8. American-born entrepreneur turned Thai citizen William
Heinecke who operates hotels and resorts in Thailand, among other
successful businesses, pointed out the role of government in
overall regulation of development. He noted that everyone agrees
Vietnam is seriously lacking in various kinds of infrastructure
and the GVN must sensibly decide where and how those
infrastructure improvements are made. Heinecke told the audience
that no tourist wants to vacation next-door to a new industrial
processing zone or commercial port. In his view Vietnam is at a
crossroads and in many areas the government will have to choose
between tourism and industrial development. This is sound advice
for a country where it is not unheard of to see "eco-tourism zone"
side-by-side with "industrial park" or "commercial port" on
government master plans.

Pool Resources for Vietnam Advertising Campaign
--------------------------------------------- --
9. For the tourism industry itself, speakers pointed out several
key areas for improvement. Vietnam has no real marketing or
tourism image, no catchy slogan, no unified ad campaign, and no
one-stop source of information about the country. Panelists
advised Vietnamese counterparts to pool funds for ads designed to
promote Vietnam as a place, rather than an individual resort or

10. One bright spot on the horizon is the recent interest in
Vietnam by major U.S. airlines. In the wake of the recent civil
aviation agreement, American Airlines has hired a local agent and
set up a new code share arrangement, and United hopes to fly its
own planes on a San Francisco-Hong Kong-HCMC route within the next
12 months. Both airlines helped sponsor the AmCham seminar.

GVN and Industry Partnership Needed
11. The role of public-private cooperation was discussed toward
the end of the seminar. A speaker from the Pacific Asia Travel
Association (PATA) related his experiences working on tourism
campaigns in Hong Kong and Singapore. He said the key element of
both successful campaigns was a taskforce made up mostly of
tourism industry professionals, but headed by a strong figure from
the national government. The taskforce leader was someone with
sufficient stature to effect change within the government,
whenever it became apparent that a government-induced impediment
was holding back the industry.

12. The lack of positive GVN participation, except to promote
state-owned tour companies, was clearly a frustration for seminar
attendees. In a bold comment, a Vietnam Airlines panelist
complained that no GVN officials other than HCMC's deputy mayor
attended the seminar, who made opening remarks and then left.

13. AmCham, through its Tourism Committee, will follow up on
seminar recommendations and form a Vietnam tourism taskforce
composed of some non-
AmCham members as well. Once the task force is set up, it will
ask the GVN to participate. The chairs of the AmCham tourism
committee will call on the Vietnam Administration of Tourism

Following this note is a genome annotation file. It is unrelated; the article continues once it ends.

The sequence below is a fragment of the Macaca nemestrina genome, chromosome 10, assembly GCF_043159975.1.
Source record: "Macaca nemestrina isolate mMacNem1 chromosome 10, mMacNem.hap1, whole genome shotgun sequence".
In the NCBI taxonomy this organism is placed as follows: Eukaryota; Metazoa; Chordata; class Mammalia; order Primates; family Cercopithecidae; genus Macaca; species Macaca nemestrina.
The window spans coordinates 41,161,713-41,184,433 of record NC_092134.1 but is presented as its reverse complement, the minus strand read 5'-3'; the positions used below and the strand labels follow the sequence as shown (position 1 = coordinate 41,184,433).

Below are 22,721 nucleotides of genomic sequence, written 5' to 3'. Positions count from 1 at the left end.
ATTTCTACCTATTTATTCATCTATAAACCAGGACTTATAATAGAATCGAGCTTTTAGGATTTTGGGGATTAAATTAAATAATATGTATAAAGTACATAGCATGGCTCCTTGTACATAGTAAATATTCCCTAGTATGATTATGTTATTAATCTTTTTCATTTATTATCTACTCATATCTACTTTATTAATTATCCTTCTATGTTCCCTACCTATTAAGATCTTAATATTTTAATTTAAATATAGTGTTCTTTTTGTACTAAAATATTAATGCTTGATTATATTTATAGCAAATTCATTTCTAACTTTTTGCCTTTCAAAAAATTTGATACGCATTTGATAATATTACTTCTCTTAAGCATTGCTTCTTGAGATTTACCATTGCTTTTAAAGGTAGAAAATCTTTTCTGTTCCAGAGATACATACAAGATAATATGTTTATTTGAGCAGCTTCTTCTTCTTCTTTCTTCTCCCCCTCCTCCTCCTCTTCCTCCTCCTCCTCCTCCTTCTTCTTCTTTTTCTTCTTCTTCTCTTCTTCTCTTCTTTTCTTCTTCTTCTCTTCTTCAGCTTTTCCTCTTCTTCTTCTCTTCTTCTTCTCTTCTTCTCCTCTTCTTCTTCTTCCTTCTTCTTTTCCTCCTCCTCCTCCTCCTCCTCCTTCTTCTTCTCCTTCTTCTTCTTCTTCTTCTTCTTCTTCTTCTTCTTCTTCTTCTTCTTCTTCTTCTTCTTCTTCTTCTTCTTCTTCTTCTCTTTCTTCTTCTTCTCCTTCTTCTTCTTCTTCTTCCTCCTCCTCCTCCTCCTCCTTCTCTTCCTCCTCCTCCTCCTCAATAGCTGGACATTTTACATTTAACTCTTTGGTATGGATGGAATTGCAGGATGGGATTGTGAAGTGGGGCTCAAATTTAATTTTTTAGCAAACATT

(VNAT) headquarters in Hanoi to "report" the findings of this
tourism conference to the central GVN authority responsible for
regulating the industry and promoting Vietnam as a destination.

14. Travel to Vietnam is by no means stagnant. In 2003, over 2.4
million foreigners visited, including 220,000 Americans.
According to VNAT, at least 1.6 million of these visitors came as
tourists or to visit relatives. These numbers are down from 2002,
but the decline was relatively small for a year marked by SARS and
the war in Iraq. The long-term trend is one of growth, with 2003
seeing four times as many visitors as 1993. The frustration for
industry insiders is that the share of the market comprised of
U.S. visitors, who are relatively big spenders, is actually
shrinking. According to PATA, Americans made up 17 percent of
foreign arrivals to Vietnam in 1993. Today they account for 9
percent, and Vietnam attracts only 7 percent of American trips to

15. Vietnamese, European, and Australian travel and tourism
professionals here wonder what makes American tourists tick. A
recurring theme was "We don't understand Americans and need help
figuring out the U.S. market." Some portion of the problem may be
solved by spending money on professional advertising in the U.S.
and more exposure to American tourists over time. They seem,
however, to miss a fundamental point. Vietnam is far away, and it
takes a great deal of money and time to get here. This cuts out
most American tourists. For the remaining few, Vietnam will have
to compete for their tourist dollars by outperforming its
neighbors. The increase of U.S. tourists as a function of market
share will likely be incremental, especially since the GVN seems
unwilling to do more at this time to market Vietnam as a
destination. There may also be a bigger underlying problem --
virtually no attention was devoted at the seminar to the subject
of keeping tourists happy and safe once they arrive.

© Scoop Media